The Prophet’s hood is the best I’ve used on an insulating layer. It easily fits over a climbing helmet, and can fit over a ski helmet as well (although it is a little snug). The wire brim does a good job of keeping the hood out of your field of vision, and it adjusts easily, and stays secure if you’re not wearing a helmet.

I’m used to the hoods on packable pieces like this being very minimalistic, and thus, not that useful, but Mountain Equipment has done a great job with the Prophet.


The Prophet uses a molded YKK 2-way zipper on the front that is easy to adjust even with heavy gloves on, and is handy if you happen to be using this jacket over a harness.

The pockets use lighter coil zippers, and they have also been easy to use so far as well.


The Prophet’s hand pockets are big enough to stow a pair of gloves or goggles, and the right pocket doubles as the jacket’s stuff sack.

The Napoleon pocket fits a phone or wallet and a pair of sunglasses, while the inner mesh pocket fits goggles or snacks easily.

Stuff Sack

The right hand pocket of the Prophet has a double-sided zipper, and it doubles as the stuff sack. This stuff sack compresses the jacket much tighter than any sack I’ve used before, something that I came to appreciate. While this means that it takes a little longer to stuff the jacket, it also packs down smaller than I’d expect from a synthetic insulator. In fact, in its stuff sack, the Prophet is a little smaller than the Patagonia Hooded Down sweater I’d been using before.

All in all, the Prophet is impressively packable, especially given its well-thought-out features and useful hood.

On the Mountain, Breathability, Etc.

6 comments on “Mountain Equipment Prophet Jacket”

  1. Synthetic insulations, especially high clo long-staple insulations like Primaloft Gold, will degrade with repeated stuffings, especially if packed tightly. The structure of the fine long fibers is lost, unlike with down. If I remember correctly, Primaloft Gold has a clo/oz around .90, and will degrade to around .60 under heavy stuffing (losing 30% of its warmth). I much prefer to loosely stuff my synthetic insulators for this reason. Just something to think about when using the pocket-as-a-stuffsack.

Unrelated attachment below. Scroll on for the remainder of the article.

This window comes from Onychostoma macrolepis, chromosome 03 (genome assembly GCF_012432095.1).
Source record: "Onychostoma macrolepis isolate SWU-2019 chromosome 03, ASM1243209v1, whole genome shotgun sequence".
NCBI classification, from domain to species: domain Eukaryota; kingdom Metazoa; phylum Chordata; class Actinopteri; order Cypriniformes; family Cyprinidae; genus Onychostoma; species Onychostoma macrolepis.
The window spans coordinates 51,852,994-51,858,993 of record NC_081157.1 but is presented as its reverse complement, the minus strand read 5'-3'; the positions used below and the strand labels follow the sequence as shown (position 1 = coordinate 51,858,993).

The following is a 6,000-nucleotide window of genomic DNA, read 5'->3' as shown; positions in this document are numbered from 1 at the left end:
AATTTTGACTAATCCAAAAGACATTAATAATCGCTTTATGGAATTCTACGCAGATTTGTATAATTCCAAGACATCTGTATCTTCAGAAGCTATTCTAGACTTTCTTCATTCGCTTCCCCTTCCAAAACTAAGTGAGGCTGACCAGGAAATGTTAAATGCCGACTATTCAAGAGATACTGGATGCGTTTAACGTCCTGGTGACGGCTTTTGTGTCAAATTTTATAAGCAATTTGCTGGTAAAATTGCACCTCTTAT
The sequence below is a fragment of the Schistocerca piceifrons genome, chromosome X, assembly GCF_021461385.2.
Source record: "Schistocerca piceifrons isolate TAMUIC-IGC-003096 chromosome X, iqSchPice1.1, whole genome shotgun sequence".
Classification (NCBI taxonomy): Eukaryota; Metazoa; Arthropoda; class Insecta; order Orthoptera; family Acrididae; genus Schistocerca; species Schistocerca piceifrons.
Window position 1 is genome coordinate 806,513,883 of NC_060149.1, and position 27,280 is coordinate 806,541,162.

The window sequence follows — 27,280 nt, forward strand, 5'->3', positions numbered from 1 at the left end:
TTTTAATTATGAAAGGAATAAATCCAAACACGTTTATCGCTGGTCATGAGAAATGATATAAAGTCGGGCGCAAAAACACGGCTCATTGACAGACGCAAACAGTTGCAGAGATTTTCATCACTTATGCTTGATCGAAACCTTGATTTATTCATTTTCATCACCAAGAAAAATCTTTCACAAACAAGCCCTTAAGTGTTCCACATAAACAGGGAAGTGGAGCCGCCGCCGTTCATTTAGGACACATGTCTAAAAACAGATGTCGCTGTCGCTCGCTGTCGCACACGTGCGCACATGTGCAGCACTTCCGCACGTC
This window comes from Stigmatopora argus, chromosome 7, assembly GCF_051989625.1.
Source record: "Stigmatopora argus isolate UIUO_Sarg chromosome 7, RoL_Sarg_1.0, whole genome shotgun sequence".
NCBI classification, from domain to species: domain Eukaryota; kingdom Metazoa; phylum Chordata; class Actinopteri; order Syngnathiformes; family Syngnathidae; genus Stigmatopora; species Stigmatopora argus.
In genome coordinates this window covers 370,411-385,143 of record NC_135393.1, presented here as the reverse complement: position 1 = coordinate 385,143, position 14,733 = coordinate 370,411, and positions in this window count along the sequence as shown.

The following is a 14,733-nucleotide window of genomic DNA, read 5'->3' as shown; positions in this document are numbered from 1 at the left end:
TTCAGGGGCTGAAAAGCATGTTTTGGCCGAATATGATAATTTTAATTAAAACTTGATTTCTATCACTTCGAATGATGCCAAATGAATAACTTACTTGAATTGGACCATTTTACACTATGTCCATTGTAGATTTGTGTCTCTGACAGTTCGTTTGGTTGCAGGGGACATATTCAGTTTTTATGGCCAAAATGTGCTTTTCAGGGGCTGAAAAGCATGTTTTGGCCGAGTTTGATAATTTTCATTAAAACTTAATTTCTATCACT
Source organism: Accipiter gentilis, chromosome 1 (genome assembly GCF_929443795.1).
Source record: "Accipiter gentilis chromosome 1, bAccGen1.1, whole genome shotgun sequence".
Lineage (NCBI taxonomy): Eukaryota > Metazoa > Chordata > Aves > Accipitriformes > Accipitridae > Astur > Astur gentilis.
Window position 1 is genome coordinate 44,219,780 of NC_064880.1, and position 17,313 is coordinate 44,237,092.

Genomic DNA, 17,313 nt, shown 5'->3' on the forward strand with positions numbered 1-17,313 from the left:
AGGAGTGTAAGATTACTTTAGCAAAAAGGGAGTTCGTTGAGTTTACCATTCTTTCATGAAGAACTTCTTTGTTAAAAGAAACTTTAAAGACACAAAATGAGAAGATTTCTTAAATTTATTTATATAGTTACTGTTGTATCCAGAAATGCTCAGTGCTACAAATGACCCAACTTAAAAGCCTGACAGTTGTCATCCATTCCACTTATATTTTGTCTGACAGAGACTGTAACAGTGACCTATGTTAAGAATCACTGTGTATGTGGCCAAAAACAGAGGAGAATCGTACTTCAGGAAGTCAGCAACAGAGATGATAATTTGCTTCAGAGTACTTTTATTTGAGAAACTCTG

Glad to hear you’re enjoying the baselayer – shell – external puffy layering system. I started doing this a few years ago and will never go back to a midlayer system again for the reasons you state. Personally, I prefer a softshell over a hardshell for the drier intermountain areas, as I find them to be more versatile. I can select the perfect baselayer for the temps, and then put on the softshell when I break treeline to cut the wind but still provide great breathability for high output touring. With a hardshell, I find them to be nowhere near breathable enough to do this unless its really nasty out or I pick a baselayer thats just not warm enough to wear below treeline without a shell. Very much a goldilocks situation. A windshirt can work as a substitute for a softshell too, but I find that they don’t breathe as well (but still better than a hardshell). Food for thought.

  2. The inverse layering system described here and above in Brian’s comment is blowing my mind… does that really work for you guys? It seems a lot less comfortable and flexible to have a stiff/plasticy shell closer to the skin than a light, puffy jacket.